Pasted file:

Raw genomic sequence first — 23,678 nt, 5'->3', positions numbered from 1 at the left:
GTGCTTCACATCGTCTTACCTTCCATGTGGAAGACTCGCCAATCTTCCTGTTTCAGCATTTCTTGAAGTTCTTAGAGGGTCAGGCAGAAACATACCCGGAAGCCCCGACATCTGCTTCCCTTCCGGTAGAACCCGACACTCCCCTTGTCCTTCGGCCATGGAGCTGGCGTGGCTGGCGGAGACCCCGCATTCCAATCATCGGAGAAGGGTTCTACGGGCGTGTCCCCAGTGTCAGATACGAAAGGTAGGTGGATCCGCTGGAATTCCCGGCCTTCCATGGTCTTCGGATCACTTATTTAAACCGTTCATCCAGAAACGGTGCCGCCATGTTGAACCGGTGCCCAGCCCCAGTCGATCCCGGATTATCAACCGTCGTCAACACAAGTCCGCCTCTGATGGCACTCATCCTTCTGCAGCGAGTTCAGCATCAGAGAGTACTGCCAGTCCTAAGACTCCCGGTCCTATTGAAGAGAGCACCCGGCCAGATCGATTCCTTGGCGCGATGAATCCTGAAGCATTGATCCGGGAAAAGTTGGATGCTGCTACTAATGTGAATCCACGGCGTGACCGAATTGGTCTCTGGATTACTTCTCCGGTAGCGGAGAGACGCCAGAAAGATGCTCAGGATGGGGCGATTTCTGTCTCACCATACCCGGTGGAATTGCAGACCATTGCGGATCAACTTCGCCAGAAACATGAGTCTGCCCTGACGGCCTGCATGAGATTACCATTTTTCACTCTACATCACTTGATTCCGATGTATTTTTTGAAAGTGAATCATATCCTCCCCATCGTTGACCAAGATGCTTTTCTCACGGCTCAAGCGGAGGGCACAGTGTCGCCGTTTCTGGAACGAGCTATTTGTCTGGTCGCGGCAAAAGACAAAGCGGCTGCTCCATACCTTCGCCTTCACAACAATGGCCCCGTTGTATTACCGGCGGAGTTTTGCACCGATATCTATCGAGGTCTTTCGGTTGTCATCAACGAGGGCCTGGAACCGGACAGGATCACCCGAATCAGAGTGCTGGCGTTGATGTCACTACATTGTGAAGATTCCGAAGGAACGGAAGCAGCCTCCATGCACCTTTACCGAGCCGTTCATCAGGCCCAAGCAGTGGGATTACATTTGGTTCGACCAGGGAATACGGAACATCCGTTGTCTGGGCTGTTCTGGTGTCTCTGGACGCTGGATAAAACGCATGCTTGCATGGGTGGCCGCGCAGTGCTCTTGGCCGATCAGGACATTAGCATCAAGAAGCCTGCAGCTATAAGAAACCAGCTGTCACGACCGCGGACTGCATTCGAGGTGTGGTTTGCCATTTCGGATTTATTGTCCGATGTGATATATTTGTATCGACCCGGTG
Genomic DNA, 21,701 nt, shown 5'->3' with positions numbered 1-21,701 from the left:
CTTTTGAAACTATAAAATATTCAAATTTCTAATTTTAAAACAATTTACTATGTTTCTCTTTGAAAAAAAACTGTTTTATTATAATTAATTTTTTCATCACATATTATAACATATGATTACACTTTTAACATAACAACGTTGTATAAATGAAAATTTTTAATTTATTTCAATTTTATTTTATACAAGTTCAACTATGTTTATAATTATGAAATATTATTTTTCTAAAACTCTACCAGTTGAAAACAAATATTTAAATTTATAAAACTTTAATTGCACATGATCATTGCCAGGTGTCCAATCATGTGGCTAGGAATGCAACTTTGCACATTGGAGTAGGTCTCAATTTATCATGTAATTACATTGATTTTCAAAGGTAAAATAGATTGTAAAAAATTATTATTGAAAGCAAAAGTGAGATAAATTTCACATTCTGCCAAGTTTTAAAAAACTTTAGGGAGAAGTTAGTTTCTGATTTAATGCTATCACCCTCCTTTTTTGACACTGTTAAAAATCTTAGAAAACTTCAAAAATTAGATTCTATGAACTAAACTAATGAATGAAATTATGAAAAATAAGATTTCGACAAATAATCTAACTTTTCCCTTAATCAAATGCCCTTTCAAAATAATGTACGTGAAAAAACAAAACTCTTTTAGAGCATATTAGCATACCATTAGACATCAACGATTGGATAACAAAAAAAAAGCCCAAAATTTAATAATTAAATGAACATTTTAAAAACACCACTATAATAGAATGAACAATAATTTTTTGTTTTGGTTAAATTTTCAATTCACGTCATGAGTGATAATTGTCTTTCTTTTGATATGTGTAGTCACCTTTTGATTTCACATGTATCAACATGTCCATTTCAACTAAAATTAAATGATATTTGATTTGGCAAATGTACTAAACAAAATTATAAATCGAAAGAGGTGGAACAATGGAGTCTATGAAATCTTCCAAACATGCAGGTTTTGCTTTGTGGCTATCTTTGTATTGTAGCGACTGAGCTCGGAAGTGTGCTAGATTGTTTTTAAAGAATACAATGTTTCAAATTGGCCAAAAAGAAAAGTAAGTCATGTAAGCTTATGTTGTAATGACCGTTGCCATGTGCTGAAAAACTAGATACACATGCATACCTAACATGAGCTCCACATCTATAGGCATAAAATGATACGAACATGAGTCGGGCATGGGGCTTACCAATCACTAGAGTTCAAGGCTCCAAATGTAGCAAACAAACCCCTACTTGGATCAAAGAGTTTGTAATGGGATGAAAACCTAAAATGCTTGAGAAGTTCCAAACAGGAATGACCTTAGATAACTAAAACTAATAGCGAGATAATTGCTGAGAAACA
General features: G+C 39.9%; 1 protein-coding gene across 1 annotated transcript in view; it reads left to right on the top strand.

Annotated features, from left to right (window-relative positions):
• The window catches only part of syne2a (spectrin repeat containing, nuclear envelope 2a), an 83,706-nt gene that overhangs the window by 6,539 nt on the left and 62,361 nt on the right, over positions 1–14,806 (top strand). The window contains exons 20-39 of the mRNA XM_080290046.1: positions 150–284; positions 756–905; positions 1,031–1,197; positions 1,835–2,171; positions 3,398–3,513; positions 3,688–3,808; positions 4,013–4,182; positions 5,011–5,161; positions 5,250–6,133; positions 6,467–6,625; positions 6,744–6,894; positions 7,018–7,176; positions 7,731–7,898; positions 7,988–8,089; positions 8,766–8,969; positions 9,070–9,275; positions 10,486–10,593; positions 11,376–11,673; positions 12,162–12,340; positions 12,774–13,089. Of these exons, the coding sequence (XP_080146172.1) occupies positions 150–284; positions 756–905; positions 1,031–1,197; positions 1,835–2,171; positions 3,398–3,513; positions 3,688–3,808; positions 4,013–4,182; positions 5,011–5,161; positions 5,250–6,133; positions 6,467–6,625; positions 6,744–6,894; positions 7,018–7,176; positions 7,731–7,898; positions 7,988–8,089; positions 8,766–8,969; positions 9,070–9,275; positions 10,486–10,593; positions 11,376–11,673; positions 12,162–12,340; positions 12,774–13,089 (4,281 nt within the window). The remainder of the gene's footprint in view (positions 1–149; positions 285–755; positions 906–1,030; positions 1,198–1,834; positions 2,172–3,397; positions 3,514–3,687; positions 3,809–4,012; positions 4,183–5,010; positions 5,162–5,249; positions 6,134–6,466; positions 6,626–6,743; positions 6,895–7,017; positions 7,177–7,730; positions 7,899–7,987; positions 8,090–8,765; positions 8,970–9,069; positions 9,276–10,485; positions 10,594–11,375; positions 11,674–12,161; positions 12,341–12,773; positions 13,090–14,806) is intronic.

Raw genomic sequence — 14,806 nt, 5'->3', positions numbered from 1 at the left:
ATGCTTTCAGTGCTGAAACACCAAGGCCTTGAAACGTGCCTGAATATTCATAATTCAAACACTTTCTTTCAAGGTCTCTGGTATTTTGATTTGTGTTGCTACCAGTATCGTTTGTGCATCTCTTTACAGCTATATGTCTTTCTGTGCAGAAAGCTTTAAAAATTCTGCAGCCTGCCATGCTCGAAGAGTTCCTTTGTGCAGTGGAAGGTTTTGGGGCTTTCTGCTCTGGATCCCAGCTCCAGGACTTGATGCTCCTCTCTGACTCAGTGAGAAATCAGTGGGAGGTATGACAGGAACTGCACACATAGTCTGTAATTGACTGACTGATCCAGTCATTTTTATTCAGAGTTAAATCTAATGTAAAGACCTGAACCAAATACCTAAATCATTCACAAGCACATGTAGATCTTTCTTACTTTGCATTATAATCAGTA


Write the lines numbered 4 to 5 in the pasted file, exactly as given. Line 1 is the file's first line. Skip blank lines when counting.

CTTTTGAAACTATAAAATATTCAAATTTCTAATTTTAAAACAATTTACTATGTTTCTCTTTGAAAAAAAACTGTTTTATTATAATTAATTTTTTCATCACATATTATAACATATGATTACACTTTTAACATAACAACGTTGTATAAATGAAAATTTTTAATTTATTTCAATTTTATTTTATACAAGTTCAACTATGTTTATAATTATGAAATATTATTTTTCTAAAACTCTACCAGTTGAAAACAAATATTTAAATTTATAAAACTTTAATTGCACATGATCATTGCCAGGTGTCCAATCATGTGGCTAGGAATGCAACTTTGCACATTGGAGTAGGTCTCAATTTATCATGTAATTACATTGATTTTCAAAGGTAAAATAGATTGTAAAAAATTATTATTGAAAGCAAAAGTGAGATAAATTTCACATTCTGCCAAGTTTTAAAAAACTTTAGGGAGAAGTTAGTTTCTGATTTAATGCTATCACCCTCCTTTTTTGACACTGTTAAAAATCTTAGAAAACTTCAAAAATTAGATTCTATGAACTAAACTAATGAATGAAATTATGAAAAATAAGATTTCGACAAATAATCTAACTTTTCCCTTAATCAAATGCCCTTTCAAAATAATGTACGTGAAAAAACAAAACTCTTTTAGAGCATATTAGCATACCATTAGACATCAACGATTGGATAACAAAAAAAAAGCCCAAAATTTAATAATTAAATGAACATTTTAAAAACACCACTATAATAGAATGAACAATAATTTTTTGTTTTGGTTAAATTTTCAATTCACGTCATGAGTGATAATTGTCTTTCTTTTGATATGTGTAGTCACCTTTTGATTTCACATGTATCAACATGTCCATTTCAACTAAAATTAAATGATATTTGATTTGGCAAATGTACTAAACAAAATTATAAATCGAAAGAGGTGGAACAATGGAGTCTATGAAATCTTCCAAACATGCAGGTTTTGCTTTGTGGCTATCTTTGTATTGTAGCGACTGAGCTCGGAAGTGTGCTAGATTGTTTTTAAAGAATACAATGTTTCAAATTGGCCAAAAAGAAAAGTAAGTCATGTAAGCTTATGTTGTAATGACCGTTGCCATGTGCTGAAAAACTAGATACACATGCATACCTAACATGAGCTCCACATCTATAGGCATAAAATGATACGAACATGAGTCGGGCATGGGGCTTACCAATCACTAGAGTTCAAGGCTCCAAATGTAGCAAACAAACCCCTACTTGGATCAAAGAGTTTGTAATGGGATGAAAACCTAAAATGCTTGAGAAGTTCCAAACAGGAATGACCTTAGATAACTAAAACTAATAGCGAGATAATTGCTGAGAAACA
General features: G+C 39.9%; 1 protein-coding gene across 1 annotated transcript in view; it reads left to right on the top strand.